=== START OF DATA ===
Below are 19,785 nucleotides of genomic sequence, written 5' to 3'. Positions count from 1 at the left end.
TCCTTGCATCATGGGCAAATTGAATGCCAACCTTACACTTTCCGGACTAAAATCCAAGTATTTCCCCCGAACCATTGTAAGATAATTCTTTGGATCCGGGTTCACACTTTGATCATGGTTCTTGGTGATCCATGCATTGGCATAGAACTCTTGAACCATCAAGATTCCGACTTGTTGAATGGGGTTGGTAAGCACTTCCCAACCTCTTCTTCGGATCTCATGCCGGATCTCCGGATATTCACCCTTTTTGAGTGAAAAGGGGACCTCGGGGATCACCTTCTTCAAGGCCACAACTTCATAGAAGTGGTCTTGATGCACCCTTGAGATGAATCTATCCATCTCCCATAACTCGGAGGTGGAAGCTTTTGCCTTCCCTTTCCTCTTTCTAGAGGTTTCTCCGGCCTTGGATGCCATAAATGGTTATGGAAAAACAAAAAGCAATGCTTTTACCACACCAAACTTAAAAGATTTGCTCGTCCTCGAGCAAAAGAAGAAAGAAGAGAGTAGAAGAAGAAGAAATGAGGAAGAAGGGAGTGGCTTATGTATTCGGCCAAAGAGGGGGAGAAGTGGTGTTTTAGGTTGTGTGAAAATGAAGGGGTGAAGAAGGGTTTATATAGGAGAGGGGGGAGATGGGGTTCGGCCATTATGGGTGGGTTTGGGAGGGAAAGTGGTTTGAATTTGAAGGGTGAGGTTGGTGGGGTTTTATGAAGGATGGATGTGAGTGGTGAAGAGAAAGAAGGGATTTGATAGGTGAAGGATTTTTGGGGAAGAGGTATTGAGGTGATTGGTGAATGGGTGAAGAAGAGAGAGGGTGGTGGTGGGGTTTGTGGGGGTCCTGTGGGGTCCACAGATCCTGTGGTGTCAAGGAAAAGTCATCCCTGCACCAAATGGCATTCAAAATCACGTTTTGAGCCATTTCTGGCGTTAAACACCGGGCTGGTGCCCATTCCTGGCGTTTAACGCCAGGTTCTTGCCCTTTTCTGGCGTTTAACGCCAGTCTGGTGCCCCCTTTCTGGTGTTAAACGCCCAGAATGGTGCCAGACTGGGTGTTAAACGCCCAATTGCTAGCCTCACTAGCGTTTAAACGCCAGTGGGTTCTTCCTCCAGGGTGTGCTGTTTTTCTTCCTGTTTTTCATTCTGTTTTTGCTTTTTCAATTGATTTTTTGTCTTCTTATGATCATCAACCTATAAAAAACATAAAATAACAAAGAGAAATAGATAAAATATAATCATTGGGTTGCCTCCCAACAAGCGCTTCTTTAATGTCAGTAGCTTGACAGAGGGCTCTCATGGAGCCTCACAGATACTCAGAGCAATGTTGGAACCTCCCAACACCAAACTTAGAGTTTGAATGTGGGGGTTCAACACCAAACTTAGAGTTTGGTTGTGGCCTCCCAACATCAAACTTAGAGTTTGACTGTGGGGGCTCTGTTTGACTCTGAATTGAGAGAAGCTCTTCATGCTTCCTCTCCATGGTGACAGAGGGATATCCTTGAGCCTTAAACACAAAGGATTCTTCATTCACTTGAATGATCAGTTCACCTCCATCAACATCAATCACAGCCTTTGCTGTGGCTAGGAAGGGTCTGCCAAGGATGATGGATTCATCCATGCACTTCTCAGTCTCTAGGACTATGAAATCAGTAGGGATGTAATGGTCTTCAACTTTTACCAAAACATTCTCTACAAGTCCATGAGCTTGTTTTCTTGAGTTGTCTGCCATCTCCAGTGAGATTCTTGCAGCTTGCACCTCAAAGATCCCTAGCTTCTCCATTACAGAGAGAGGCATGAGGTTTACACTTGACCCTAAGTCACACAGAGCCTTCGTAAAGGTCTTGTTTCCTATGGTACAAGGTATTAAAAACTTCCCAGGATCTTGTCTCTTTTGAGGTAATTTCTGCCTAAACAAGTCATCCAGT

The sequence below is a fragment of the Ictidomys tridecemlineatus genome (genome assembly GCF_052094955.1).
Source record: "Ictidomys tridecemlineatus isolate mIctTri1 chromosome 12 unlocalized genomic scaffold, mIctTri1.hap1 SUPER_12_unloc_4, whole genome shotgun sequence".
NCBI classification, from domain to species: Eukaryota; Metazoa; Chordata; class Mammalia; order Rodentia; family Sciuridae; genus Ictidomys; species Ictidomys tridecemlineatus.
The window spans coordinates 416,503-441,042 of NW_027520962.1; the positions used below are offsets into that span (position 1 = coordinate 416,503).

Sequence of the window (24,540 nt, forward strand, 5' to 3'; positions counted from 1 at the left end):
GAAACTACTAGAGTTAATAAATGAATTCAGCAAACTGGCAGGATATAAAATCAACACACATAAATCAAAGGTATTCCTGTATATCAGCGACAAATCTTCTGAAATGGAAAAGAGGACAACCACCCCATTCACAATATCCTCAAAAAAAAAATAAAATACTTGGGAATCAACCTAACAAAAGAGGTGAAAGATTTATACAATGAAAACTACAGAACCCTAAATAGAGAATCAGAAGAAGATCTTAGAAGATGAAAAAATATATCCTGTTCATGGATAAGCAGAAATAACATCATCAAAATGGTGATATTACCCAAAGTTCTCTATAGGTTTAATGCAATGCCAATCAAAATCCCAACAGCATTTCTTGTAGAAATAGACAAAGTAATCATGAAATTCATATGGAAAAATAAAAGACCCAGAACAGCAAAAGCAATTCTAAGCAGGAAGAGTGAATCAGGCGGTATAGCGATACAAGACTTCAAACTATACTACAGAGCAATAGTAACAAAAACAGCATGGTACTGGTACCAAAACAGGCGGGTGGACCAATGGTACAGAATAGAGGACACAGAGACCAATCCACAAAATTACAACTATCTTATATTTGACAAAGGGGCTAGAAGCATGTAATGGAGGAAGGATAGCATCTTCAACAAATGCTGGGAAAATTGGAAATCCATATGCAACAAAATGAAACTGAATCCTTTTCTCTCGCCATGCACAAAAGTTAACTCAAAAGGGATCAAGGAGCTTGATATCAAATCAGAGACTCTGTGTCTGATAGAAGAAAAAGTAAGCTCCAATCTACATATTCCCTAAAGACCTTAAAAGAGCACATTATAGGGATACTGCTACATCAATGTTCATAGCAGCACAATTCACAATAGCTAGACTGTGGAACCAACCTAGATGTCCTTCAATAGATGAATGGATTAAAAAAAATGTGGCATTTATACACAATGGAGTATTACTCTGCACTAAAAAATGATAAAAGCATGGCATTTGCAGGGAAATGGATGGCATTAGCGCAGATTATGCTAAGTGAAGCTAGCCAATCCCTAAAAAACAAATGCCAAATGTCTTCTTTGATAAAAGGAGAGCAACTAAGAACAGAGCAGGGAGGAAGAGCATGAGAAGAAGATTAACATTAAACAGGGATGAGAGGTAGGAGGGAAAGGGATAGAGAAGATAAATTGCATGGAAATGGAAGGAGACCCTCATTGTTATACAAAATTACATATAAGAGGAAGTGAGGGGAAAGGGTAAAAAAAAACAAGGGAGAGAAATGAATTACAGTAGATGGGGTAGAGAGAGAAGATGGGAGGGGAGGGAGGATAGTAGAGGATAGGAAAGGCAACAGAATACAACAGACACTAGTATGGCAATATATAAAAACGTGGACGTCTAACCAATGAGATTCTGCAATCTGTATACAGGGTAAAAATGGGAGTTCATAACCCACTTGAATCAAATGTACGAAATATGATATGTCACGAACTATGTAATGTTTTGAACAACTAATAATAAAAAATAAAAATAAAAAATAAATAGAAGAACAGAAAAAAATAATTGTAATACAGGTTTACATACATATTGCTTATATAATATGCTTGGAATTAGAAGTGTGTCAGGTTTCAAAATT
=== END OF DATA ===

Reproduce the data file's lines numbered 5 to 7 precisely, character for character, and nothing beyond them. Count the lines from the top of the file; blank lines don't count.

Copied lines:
NCBI classification, from domain to species: Eukaryota; Metazoa; Chordata; class Mammalia; order Rodentia; family Sciuridae; genus Ictidomys; species Ictidomys tridecemlineatus.
The window spans coordinates 416,503-441,042 of NW_027520962.1; the positions used below are offsets into that span (position 1 = coordinate 416,503).

Sequence of the window (24,540 nt, forward strand, 5' to 3'; positions counted from 1 at the left end):